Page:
Tag Archives: nativeplants


By, Susan Sprout

American Dittany, Cunila origanoides, is a perennial plant in the Lamiaceae or Mint Family. “American” is attached to its common name because there are other plants native to Europe with the same name. The second part of its scientific name indicates that this plant resembles Oregano. Not too surprising, as quite a few of our cooking herbs are classified in the Mint Family as well. In fact, along with square stems and opposite leaves, aroma is one of the BIG family traits. Basil, Sweet Marjoram, Sage, Lemon Balm. Rosemary – to name just a few. There are lots – that are mostly native to other continents.

Check out the opposite and slightly serrated leaves of an upright plant.

I accidently became acquainted with American Dittany almost forty years ago as I tried cliff climbing near a creek. My boot slipped, and I grabbed the nearest rocky ledge. My reward was two fold: 1) I did not fall; 2) I was suddenly blessed with an amazing aroma from the plant growing nearest to my nose. Through all the following years of visiting that cliff and those plants, I have become aware of the decrease in their population. When I climb up to find them, I have to look and step really carefully in order to get photos. They now appear smaller than the reference books’ height of eight to sixteen inches. I missed their blooming time this year occurring from August to October. None of the plants I saw had their tiny, two-lipped purple flowers or the dried remains of them. Maybe they didn’t have the stored energy in their fibrous root system to reproduce.

This plant was hanging over the edge.

American Dittany or Stone-mint or Frost-mint is native to this continent from New York to Florida and west to Texas and Illinois. It tends to grow in dry forests and in the thin soils of rock outcrops, especially where vegetation is sparse. The serrated, lance-shaped leaves, dotted with oil glands (the scent), are opposite and stalkless, flowering from their axils. The wiry stem is brown and appears woody. When rolled between my fingers, I can feel the bumps that make it “squared”. In some resources, American Dittany is dubbed as a “sub-shrub” which is a dwarf, woody plant. I have not yet witnessed the reason this plant received a common name of Frost-mint. Evidently, when the watery sap pushes out at the bottom of a stem that has been cracked open by a hard freeze, it freezes into ribbon-like projections around the base looking like “frost flowers”! I would love to get a photo of that! I may have to let that task to someone younger and more agile. At my age, I probably shouldn’t be climbing around on cliffs in the slipperiness of winter.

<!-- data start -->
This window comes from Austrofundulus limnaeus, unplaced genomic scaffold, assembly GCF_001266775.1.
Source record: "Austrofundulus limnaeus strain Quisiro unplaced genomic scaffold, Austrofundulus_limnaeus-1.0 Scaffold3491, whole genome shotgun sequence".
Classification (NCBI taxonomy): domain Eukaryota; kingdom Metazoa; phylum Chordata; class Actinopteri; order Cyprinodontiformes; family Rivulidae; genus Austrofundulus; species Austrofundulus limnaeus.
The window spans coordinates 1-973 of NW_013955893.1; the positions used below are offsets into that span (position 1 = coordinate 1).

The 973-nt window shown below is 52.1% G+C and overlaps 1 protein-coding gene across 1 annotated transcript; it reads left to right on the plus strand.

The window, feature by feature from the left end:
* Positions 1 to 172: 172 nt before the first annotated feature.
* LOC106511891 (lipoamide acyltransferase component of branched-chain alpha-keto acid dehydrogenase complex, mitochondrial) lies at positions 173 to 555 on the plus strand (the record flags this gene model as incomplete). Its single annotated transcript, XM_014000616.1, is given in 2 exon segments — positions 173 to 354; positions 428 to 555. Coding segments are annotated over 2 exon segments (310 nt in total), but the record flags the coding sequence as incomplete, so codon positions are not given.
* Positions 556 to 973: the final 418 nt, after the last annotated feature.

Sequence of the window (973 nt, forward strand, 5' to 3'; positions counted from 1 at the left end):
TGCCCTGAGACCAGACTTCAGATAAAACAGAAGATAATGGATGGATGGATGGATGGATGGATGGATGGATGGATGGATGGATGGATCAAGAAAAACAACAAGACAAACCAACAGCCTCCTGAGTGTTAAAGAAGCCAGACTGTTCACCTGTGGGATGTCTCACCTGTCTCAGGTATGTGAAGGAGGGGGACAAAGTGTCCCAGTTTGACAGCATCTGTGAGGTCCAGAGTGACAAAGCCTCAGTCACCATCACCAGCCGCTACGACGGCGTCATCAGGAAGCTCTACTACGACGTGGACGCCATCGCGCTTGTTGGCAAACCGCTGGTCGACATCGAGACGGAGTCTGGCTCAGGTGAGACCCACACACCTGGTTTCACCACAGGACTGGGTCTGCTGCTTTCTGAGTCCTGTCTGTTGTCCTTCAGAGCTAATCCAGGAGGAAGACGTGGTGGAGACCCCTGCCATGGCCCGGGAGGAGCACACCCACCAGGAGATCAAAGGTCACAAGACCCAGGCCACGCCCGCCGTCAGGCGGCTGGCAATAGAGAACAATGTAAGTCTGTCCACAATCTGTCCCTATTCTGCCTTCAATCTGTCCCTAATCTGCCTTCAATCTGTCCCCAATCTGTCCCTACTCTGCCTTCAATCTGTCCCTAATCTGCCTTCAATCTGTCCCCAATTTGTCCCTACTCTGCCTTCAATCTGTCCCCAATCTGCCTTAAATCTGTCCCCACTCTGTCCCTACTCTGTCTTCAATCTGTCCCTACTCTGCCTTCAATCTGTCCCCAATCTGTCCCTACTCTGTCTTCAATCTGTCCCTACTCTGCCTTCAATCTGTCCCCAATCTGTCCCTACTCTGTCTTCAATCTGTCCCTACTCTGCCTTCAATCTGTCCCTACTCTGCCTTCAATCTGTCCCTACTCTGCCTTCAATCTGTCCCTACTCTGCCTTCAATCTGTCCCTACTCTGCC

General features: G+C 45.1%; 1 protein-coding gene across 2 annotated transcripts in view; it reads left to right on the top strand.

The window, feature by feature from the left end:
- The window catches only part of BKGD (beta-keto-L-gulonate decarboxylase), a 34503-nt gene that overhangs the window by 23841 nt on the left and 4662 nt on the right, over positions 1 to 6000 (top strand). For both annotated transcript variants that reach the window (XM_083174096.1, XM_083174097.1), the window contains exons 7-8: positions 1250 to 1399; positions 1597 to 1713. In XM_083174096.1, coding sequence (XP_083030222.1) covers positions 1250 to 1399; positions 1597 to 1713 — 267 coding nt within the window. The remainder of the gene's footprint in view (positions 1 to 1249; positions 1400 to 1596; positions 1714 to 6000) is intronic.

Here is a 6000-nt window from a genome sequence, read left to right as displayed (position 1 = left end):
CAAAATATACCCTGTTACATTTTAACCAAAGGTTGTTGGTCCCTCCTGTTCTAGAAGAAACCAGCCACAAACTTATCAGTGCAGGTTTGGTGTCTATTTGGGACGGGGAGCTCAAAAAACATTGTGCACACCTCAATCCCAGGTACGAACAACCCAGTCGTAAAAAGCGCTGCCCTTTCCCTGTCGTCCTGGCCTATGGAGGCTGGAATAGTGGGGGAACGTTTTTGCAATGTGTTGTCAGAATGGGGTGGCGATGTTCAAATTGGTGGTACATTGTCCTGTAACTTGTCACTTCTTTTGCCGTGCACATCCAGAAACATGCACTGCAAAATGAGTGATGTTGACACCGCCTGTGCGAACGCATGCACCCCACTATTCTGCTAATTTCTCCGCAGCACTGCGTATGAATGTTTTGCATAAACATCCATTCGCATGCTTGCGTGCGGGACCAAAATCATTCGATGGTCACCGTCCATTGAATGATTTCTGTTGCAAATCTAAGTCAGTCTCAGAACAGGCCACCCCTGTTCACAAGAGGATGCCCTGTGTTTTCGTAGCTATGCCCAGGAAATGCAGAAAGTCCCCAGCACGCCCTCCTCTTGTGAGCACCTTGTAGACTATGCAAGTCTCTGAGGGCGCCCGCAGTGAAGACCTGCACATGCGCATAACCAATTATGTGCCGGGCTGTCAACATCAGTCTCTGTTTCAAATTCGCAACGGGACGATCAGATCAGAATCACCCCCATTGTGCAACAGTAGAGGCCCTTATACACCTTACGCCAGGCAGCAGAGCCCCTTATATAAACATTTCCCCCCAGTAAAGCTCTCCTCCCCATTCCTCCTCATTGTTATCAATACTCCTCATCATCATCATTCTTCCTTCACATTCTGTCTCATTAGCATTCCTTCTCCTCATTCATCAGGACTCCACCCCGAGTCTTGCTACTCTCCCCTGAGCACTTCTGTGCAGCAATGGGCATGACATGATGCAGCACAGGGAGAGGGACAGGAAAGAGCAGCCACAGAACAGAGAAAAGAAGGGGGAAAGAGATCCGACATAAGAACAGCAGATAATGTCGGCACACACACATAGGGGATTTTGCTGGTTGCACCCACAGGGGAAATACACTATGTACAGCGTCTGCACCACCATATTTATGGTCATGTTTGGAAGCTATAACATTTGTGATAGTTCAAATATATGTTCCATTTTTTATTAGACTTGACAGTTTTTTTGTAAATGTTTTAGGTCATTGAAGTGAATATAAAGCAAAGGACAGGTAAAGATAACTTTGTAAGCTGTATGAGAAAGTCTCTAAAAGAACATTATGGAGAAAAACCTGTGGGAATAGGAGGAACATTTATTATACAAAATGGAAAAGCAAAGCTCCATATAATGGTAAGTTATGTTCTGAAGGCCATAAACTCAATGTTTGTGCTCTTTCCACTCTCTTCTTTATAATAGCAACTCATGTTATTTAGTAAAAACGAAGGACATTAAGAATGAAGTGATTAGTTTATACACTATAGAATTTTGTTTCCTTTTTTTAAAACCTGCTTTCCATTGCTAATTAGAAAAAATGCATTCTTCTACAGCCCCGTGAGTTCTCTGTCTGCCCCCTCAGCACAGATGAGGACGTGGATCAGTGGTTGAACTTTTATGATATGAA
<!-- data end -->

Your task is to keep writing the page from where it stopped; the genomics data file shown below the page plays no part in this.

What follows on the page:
Sometimes I find more than plants – a message for all mankind!


By, Susan Sprout

Well, I’ve done it again – sneaked out of the Plant Kingdom and into the Kingdom of the Fungi!

Sulphur polypores on a dead tree

And for a very good reason, too, just look at this fantastic group of Laetiporus sulphureus. Just call it Chicken of the Woods, Sulphur Shelf or Sulphur Polypore. It was a very colorful find on an extremely brownish and crunchy- dry hike to the top of Skyline Drive. And who wouldn’t want to hang out on the side of a dead tree overlooking this view, hmm? All of those overlapping, bright orange, fan-shaped caps range from smooth and suede-like to finely wrinkled with sulphur yellow margins and pores, not gills, underneath. Those pores, tiny little holes, dispense white spores, creating another generation of wood recyclers. The living, dead or decaying wood they grow on provides them with the nutrients to live and reproduce. The bright coloration will fade as these organisms age. The fresh flesh, thick and soft, will become tougher, not decaying like the mushrooms in your yard would.

The view!

Sulphur Polypores grow fruit bodies from spring to autumn. They range across the North American continent, east of the Rockies , providing good eats for beetles and deer. 

The many pores of a polypore


By, Susan Sprout

A volunteer plant grew near my woodshed – unexpected, but not unappreciated! It appeared over a month ago. I had to wait for it to grow bigger before introducing it to you and getting the photos that would capture its unique physique! Our native White Vervain (Verbena urticifolia) is a member of the Verbena Family, along with about 3,000 other species, mostly from warmer climates. Teak is one of them, prized for its beautiful and durable wood. I have always admired White Vervain and was happy to find it growing nearby. These annual or perennial plants usually choose moist fields, meadows, thickets or waste ground. Well, nothing much grows there except pennyroyal, and there is a downspout nearby. I guess that works in its favor.